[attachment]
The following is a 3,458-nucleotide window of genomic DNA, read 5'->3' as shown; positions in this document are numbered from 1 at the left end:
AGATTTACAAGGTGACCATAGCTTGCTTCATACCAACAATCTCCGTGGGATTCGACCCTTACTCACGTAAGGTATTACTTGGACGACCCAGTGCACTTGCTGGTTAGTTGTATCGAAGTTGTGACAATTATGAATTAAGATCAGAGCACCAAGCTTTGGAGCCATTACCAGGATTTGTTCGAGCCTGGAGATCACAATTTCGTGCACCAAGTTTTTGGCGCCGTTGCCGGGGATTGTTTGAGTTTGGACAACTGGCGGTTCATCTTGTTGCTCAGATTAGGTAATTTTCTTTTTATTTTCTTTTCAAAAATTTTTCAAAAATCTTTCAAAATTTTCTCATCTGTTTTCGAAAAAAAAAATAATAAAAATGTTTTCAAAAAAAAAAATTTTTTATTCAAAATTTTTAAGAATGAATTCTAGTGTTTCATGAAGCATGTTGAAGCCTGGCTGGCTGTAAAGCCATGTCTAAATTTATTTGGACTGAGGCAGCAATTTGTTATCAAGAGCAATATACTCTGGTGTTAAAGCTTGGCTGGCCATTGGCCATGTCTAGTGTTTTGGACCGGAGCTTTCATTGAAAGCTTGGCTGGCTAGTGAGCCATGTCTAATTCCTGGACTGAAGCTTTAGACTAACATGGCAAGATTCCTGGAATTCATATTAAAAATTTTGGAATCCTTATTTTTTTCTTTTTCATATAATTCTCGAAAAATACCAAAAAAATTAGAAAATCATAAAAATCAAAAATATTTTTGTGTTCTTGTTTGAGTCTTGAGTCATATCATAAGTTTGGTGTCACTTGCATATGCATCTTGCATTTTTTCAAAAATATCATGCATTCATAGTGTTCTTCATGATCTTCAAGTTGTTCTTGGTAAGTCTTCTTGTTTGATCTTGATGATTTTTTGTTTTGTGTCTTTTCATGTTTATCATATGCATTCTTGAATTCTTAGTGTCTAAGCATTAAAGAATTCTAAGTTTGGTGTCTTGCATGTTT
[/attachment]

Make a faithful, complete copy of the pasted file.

The following is a 3,458-nucleotide window of genomic DNA, read 5'->3' as shown; positions in this document are numbered from 1 at the left end:
AGATTTACAAGGTGACCATAGCTTGCTTCATACCAACAATCTCCGTGGGATTCGACCCTTACTCACGTAAGGTATTACTTGGACGACCCAGTGCACTTGCTGGTTAGTTGTATCGAAGTTGTGACAATTATGAATTAAGATCAGAGCACCAAGCTTTGGAGCCATTACCAGGATTTGTTCGAGCCTGGAGATCACAATTTCGTGCACCAAGTTTTTGGCGCCGTTGCCGGGGATTGTTTGAGTTTGGACAACTGGCGGTTCATCTTGTTGCTCAGATTAGGTAATTTTCTTTTTATTTTCTTTTCAAAAATTTTTCAAAAATCTTTCAAAATTTTCTCATCTGTTTTCGAAAAAAAAAATAATAAAAATGTTTTCAAAAAAAAAAATTTTTTATTCAAAATTTTTAAGAATGAATTCTAGTGTTTCATGAAGCATGTTGAAGCCTGGCTGGCTGTAAAGCCATGTCTAAATTTATTTGGACTGAGGCAGCAATTTGTTATCAAGAGCAATATACTCTGGTGTTAAAGCTTGGCTGGCCATTGGCCATGTCTAGTGTTTTGGACCGGAGCTTTCATTGAAAGCTTGGCTGGCTAGTGAGCCATGTCTAATTCCTGGACTGAAGCTTTAGACTAACATGGCAAGATTCCTGGAATTCATATTAAAAATTTTGGAATCCTTATTTTTTTCTTTTTCATATAATTCTCGAAAAATACCAAAAAAATTAGAAAATCATAAAAATCAAAAATATTTTTGTGTTCTTGTTTGAGTCTTGAGTCATATCATAAGTTTGGTGTCACTTGCATATGCATCTTGCATTTTTTCAAAAATATCATGCATTCATAGTGTTCTTCATGATCTTCAAGTTGTTCTTGGTAAGTCTTCTTGTTTGATCTTGATGATTTTTTGTTTTGTGTCTTTTCATGTTTATCATATGCATTCTTGAATTCTTAGTGTCTAAGCATTAAAGAATTCTAAGTTTGGTGTCTTGCATGTTT